Hinduism – Life & Living – An introduction…
The purpose of a religion is basically to pave a way for leading a meaningful, smooth and joyous life without sacrificing mental peace and without too much pain and suffering.
Hinduism contains enough guidelines for the above purpose.
Hindhu dharma outlines four Purusharthas — meaningful pursuits for life: Dharma, Artha, Kama & Moksha.
Righteousness and duties in life. Hinduism places highest importance to following righteousness in life. Whatever be your activity in life, if it confirms to right dharma, it brings in peace and harmony in life. In Hindu dharma, ‘Eat, drink and be merry’ is never considered the goal of life. Every individual is bound by his duties and responsibilities towards his family, to the society, to the nation and to the entire nature and universe. In ancient Hindu civilization, Manu Smriti was the scripture elaborating the dharmas to be followed in life by different classes of people.
Going in pursuit of money, wealth, comforts and possessions is indeed considered as an essential aspect of human life. But it shall not be the only goal of life and whatever one does to acquire Artha should be bound by dharma.
Seeking pleasure through the 5 senses including sexual pleasure is the very nature of all creatures. Again Hinduism permits enjoyment within boundaries subject to dharmic means and channels.
Of all the acceptable pursuits of life, seeking Moksha (liberation from the Samsara — from the cycle of births and deaths) is considered the highest goal of life. Man, after pursuing a life of seeking artha (wealth) and kama (pleasures) and even leading a life of strict dharma (righteousness) is bound to feel a shallowness in life at some point of time or other. The the fundamental nature of wealth or sensual enjoyments is such that practically no one ever gets a feeling “enough is enough”. This aspect, known as maya always deludes people to indulge in more and more enjoyment leading only to more suffering and dissatisfaction.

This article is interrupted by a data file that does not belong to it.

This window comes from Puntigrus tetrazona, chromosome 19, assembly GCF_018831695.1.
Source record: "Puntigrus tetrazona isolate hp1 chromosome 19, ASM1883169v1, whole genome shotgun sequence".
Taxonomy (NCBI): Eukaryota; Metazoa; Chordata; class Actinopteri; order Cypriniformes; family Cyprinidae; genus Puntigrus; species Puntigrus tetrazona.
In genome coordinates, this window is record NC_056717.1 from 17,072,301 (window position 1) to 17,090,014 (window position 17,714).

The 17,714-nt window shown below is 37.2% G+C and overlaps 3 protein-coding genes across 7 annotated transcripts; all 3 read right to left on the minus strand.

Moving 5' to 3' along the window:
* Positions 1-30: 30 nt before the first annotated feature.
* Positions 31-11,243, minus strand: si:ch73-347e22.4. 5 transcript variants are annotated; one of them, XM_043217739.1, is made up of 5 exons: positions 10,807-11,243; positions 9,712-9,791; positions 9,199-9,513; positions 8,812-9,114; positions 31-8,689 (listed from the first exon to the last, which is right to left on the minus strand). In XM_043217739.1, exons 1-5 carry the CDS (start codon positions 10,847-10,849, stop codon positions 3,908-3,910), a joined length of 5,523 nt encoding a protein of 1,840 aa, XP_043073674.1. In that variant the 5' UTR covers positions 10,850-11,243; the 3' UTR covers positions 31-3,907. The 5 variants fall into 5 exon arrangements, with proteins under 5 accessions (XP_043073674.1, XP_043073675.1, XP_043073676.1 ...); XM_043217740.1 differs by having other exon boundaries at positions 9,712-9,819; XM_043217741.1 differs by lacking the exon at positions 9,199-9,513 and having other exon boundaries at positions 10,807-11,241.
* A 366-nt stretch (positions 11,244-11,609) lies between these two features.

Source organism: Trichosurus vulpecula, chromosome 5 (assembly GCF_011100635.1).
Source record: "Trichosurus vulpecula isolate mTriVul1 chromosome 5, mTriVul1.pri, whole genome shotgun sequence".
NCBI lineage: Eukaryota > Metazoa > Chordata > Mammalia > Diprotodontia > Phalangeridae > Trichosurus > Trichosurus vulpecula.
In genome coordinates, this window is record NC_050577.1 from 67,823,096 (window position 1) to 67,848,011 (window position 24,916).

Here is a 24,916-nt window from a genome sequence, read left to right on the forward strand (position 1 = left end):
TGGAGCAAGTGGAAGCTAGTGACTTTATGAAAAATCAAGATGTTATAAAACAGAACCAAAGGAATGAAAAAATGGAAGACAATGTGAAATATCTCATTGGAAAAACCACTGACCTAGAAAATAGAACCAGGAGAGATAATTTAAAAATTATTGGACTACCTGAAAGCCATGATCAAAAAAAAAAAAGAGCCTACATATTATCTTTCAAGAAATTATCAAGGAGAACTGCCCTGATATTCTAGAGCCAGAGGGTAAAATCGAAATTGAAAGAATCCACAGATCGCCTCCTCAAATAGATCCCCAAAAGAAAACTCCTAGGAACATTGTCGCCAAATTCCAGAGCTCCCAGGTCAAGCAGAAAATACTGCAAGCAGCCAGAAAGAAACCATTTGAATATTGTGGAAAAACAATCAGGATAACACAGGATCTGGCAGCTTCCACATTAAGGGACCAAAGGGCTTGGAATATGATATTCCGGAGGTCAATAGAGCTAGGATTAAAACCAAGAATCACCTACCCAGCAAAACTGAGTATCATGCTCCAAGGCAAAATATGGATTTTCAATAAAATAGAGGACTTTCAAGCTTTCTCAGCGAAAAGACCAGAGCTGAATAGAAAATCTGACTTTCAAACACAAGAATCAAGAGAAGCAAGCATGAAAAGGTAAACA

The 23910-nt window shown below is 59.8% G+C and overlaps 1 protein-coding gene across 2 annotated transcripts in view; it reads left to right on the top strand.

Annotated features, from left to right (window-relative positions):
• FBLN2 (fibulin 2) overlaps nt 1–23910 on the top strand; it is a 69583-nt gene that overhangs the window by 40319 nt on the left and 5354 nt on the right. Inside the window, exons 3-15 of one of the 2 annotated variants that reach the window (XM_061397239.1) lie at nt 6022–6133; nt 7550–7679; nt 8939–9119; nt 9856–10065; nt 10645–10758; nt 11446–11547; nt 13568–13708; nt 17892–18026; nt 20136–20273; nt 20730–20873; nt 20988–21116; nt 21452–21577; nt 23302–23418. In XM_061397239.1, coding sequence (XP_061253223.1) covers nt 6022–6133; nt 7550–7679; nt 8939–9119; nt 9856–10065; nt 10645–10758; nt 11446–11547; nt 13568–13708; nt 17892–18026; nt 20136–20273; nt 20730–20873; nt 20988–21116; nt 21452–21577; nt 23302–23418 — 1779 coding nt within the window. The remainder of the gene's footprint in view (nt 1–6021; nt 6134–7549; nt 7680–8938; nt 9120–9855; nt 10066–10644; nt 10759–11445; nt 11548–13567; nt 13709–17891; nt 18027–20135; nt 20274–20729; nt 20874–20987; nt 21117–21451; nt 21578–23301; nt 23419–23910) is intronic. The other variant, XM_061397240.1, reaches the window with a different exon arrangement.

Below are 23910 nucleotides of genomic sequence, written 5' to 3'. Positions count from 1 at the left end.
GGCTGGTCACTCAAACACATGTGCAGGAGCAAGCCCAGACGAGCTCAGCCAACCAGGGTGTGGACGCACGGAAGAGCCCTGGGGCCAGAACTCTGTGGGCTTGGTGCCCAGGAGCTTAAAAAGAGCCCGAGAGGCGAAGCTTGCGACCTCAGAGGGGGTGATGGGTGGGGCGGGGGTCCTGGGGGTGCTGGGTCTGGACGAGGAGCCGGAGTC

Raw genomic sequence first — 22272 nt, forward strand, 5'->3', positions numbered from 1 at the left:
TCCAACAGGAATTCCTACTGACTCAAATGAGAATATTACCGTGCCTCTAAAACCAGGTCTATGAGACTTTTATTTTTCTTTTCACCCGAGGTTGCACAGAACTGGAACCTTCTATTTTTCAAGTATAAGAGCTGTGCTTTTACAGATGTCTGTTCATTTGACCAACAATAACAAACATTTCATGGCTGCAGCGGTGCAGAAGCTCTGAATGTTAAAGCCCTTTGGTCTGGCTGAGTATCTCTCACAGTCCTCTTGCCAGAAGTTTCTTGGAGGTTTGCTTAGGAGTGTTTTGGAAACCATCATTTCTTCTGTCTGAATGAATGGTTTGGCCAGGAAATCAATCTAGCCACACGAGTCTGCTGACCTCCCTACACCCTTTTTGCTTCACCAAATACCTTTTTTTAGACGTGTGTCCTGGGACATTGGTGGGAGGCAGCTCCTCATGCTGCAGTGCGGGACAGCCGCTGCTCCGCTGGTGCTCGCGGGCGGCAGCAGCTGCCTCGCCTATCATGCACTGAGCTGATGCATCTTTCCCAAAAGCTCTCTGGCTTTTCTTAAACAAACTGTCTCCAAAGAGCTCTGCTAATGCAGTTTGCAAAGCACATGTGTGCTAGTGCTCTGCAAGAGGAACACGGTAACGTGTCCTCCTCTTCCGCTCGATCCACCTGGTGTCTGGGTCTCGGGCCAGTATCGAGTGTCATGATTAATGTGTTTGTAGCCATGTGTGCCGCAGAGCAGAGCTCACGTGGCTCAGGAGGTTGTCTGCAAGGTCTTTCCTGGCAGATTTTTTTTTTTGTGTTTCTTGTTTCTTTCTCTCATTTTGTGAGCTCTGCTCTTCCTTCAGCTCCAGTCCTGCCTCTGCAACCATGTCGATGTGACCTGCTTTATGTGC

Man starts wondering whether his hunt for wealth and enjoyment is fundamentally flawed somewhere. He starts seeking more clear answers for the true meaning of birth, life and death. It is at this point, a man grows from the clutches of religious faith to spirituality. From the Karma Kanda in Vedas (that gave all the procedures for seeking worldly enjoyments) a seeker elevates himself to Jnana Kanda — Vedanta /Upanishads and he gets the right answers and insight.
He gets mentally prepared to leave behind Artha and Kama and goes behind Moksha as the only meaningful pursuit in life.
Guidelines for Life and Living for the present day
The Hindu society has moved far, far away from the period of Vedic Rites and fire sacrifices. Manu Smriti, written thousands of years ago and the Parasara Smriti written later for this Kali Yuga are not fully suited to the present society today. But these scriptures do contain several eternally true guidelines for peaceful living in society, but the society is no longer the ones fitting to the Varnashrama Dharma.
But the problems, worries, pains and dejection faced by human beings in their lives do continue and they do need life advice suited to times. In Hinduism, many saints and Mahatmas keep coming from time to time to guide people on rightful living from time to time. They keep advising us on things right and wrong and give us guidelines for peaceful living suited to our times.
Despite all the drastic changes, onslaught of western culture and the erosion of basic values in life, Hindu masters have never diluted the significance of dharma as the top most purushartha amidst the first three nor seeking moksha as the true pursuit of life.
This website contains several articles and Q&As related to life and living; many of them based on teachings of mahatmas of recent origin.
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Is life after Moksha pretty boring because you can’t have sex there? Doesn’t Moksha mean slave soul who can’t do anything?
Will it be a bad karma on my side if I run for safety when I see a mob or somebody assaulting another?
If God has given us the power of choice (free will), why he has not given us any choice about our taking birth here or not?
Is it necessary for me to visit temples and chant stotras, if I am living a life of an ethical and well mannered human being?